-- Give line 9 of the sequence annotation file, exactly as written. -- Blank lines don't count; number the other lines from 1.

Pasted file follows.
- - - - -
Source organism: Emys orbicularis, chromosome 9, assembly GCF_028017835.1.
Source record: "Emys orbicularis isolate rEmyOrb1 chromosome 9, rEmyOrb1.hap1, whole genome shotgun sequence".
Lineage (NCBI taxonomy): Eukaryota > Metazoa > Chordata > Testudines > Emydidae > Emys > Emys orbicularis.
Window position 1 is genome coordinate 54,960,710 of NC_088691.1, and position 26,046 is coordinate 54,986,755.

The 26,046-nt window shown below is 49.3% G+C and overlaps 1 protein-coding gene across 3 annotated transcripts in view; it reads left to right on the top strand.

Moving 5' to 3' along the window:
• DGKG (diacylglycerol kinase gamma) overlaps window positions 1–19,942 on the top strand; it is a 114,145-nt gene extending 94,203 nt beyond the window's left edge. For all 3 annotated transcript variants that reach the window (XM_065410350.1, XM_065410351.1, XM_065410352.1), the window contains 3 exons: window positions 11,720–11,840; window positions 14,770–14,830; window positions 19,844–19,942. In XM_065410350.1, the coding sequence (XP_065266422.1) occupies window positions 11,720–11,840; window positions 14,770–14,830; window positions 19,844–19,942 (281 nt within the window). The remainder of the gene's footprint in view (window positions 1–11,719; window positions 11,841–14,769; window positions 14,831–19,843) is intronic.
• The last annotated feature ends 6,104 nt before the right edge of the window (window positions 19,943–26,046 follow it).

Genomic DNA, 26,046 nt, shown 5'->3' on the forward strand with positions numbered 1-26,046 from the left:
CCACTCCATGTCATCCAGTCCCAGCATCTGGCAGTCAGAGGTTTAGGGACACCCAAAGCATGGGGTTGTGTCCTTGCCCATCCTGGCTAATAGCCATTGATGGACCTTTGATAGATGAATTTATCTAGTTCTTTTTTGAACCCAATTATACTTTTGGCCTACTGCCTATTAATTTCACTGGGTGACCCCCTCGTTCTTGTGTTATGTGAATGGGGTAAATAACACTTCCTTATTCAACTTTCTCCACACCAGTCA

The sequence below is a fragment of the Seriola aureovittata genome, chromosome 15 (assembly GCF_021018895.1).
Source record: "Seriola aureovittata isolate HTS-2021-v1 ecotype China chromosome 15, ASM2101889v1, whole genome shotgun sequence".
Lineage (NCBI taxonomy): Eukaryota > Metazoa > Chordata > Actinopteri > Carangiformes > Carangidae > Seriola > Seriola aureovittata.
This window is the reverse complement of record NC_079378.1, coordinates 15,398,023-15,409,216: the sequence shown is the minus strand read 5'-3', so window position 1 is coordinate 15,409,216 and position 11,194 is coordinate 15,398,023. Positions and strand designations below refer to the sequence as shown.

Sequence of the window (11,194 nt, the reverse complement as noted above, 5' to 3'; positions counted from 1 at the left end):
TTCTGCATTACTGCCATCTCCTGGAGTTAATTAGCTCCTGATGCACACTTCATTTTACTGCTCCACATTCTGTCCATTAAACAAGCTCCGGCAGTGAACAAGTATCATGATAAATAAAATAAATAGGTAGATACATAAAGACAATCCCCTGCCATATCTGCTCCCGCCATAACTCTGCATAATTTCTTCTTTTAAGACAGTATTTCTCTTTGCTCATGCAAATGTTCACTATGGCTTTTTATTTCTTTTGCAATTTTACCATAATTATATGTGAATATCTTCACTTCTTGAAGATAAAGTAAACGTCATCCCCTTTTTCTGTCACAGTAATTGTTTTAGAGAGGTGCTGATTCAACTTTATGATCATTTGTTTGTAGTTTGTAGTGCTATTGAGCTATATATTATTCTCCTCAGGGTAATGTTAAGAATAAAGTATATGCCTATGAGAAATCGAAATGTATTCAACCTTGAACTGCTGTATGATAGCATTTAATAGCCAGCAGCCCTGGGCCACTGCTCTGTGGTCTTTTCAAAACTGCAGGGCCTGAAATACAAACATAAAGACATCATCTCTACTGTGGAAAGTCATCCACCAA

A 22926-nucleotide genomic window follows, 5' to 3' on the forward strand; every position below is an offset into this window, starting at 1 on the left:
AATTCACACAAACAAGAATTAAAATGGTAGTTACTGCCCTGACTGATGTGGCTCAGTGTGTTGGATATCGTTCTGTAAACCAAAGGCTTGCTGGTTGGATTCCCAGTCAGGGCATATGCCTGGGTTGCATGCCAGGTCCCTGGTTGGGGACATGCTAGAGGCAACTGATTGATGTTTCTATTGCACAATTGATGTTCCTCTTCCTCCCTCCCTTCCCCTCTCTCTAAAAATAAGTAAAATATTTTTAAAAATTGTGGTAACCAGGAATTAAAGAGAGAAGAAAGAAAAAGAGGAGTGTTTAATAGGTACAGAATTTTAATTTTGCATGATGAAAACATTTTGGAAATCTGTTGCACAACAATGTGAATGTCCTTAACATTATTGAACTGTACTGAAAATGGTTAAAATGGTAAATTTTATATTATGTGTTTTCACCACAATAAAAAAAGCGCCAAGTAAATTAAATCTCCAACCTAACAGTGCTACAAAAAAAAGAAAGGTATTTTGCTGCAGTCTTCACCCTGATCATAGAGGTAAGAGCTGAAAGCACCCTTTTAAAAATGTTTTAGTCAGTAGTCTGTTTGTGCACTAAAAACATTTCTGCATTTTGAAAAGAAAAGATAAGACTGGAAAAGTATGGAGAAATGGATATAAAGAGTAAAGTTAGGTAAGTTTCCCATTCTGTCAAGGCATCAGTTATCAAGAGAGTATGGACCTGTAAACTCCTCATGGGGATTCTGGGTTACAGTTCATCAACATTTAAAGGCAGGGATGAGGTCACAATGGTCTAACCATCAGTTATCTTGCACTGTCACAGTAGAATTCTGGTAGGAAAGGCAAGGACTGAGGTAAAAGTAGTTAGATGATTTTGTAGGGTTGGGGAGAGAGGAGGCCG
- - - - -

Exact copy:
Genomic DNA, 26,046 nt, shown 5'->3' on the forward strand with positions numbered 1-26,046 from the left: